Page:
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Explore the Past with a Learning Tool of the Future

When the Smithsonian’s Arts and Industries Building reopened in November 2021, it launched FUTURES, an ambitious, interactive exploration of what lies ahead for humanity. This building-wide exhibition is on view until July 7th, 2022 and highlights artworks, technologies, and ideas that look towards the future. Included in the exhibition is “Women in America: Extra and Ordinary”, an innovative classroom tool developed by Sara Cardello, our Head of Education. Stories from this resource will also be featured in our next online program, Women at Work on February 15th, 2022.

“Women in America: Extra and Ordinary” is part of our Traveling Trunks program. Intended for educators and students, the trunks are immersive, multimedia library kits that connect Smithsonian Libraries and Archives collections with other Smithsonian content around a common theme. The “Women in America: Extra and Ordinary” theme features twenty-four women who lived in America from 1785-2013. Their stories are extraordinary while honoring the strength of the everyday.

Educational materials on display, including large cards, cassette tape, and speaker.
“Women in America: Extra and Ordinary” Traveling Trunk in FUTURES.

In the “Futures that Unite” section of the FUTURES exhibition, you’ll find our “Women in America: Extra and Ordinary” Traveling Trunk, including eight selected stories that celebrate women in science. Each woman is represented by a card. Touching a card to a nearby speaker brings a woman’s story to life with a biographical description. Touching the accompanying cassette tape plays a related song from Smithsonian Folkways.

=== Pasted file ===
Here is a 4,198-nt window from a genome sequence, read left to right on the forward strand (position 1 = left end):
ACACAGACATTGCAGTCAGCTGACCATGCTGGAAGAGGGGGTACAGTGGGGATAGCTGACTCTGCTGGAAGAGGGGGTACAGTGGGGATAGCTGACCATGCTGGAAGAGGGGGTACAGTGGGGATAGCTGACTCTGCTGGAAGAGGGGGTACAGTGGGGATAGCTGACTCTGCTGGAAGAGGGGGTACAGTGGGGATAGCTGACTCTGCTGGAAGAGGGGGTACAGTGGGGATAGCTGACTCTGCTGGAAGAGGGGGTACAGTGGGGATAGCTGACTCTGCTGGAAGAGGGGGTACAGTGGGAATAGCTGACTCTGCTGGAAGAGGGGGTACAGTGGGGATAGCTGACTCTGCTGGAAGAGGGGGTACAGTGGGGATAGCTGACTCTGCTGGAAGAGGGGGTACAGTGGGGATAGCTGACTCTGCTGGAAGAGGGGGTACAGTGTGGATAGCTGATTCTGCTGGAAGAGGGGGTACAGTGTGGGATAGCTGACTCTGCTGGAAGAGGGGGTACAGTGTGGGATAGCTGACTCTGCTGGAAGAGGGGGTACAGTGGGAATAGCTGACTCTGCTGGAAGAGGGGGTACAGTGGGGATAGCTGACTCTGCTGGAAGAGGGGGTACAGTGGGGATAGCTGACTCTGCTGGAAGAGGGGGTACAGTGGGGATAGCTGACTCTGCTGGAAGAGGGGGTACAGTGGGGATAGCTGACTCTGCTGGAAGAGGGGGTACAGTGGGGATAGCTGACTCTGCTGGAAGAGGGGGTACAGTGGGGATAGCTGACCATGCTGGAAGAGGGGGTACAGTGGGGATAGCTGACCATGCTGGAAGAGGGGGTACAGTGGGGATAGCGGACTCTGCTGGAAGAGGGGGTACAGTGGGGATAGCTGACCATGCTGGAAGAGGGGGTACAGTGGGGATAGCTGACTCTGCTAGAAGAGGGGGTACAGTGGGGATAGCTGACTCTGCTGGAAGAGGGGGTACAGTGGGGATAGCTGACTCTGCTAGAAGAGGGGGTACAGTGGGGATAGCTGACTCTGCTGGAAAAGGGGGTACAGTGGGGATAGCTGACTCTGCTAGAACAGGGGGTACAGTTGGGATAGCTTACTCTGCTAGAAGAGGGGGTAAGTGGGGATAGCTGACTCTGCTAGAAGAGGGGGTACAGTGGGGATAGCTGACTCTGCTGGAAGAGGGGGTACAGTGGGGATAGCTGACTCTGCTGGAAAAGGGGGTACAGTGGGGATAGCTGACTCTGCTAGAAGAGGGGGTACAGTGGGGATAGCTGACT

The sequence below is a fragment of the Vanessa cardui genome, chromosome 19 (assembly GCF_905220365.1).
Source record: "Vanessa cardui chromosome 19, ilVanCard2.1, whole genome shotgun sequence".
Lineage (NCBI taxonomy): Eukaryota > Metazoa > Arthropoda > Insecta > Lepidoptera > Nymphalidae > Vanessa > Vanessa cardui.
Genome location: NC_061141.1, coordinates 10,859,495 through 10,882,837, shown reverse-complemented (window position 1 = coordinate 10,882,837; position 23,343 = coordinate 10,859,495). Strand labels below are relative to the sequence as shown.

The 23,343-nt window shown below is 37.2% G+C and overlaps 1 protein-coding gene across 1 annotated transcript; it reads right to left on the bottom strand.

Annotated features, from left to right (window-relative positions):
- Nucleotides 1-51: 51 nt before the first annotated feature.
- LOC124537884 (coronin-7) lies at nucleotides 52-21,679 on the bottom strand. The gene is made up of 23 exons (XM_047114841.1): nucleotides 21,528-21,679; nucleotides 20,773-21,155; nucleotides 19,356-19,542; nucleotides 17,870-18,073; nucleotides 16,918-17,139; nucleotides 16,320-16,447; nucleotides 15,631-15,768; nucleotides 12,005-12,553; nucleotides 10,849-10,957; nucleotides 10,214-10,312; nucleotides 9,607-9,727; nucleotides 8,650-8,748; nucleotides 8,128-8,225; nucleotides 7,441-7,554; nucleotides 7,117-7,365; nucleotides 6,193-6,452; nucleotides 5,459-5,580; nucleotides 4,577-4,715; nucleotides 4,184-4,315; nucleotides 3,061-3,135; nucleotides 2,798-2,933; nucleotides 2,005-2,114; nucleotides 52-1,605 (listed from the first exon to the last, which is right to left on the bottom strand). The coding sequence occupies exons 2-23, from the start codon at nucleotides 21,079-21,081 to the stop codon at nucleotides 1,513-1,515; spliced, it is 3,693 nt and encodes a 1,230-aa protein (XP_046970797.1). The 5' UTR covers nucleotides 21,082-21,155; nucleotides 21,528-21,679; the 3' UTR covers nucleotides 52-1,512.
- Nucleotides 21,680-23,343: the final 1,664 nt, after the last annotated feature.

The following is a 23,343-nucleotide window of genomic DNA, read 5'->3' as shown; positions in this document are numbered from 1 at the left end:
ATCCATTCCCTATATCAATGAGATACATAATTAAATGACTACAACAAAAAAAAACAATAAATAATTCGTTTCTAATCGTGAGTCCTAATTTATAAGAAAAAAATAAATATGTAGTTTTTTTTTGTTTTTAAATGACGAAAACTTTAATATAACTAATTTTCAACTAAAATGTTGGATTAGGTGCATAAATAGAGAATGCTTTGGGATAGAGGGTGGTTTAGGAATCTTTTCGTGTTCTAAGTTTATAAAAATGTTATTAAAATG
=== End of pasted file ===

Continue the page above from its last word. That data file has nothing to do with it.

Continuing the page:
Educational cards, cassette and speaker.
“Women in America: Extra and Ordinary” interactive cards and cassette.

The stories of our past are powerful tools. They can be reminders of our successes and cautions of our failures. Entirely too often our history has been written by and for a single perspective, marginalizing women and people of color. This display helps honor eight lesser-known women in STEM and continue their legacy. You might encounter Eloise Berry, the first female scientist for the Forest. You may hear from Sophie Lutterlough, who rose from an elevator operator to working in the Entomology department in the National Museum of Natural History. Or you may be awed by Chien-Shiung Wu, a nuclear physicist who worked on the Manhattan Project to develop the first nuclear weapons.

Black and white photo of woman with microscope on orange background.
Graphic of Sophie Lutterlough from “Women in America: Extra and Ordinary”.

Our Traveling Trunk program is not currently lending to schools due to the ongoing pandemic. This spotlight in FUTURES allows us to engage with visitors from around the world, sharing these lesser-known stories of women in science from our collections.  We hope visitors experience and learn from the extraordinary stories of women, both extra and ordinary.

Interested in hearing more about these remarkable women? Join us on February 15th for our free, online program, Women at Work. Our director, Tamar Evangelestia-Dougherty will explore their legacies as part of a broader conversation about women in STEM. 

“Women in America: Extra and Ordinary” received support from the American Women’s History Initiative.


One Comment

  1. Patricia jones

    What a concept. Our past stories are great too for our future. I truly believe we can learn so many things from these successful women of the past.
    Hats off to Sophies Lutterlough.

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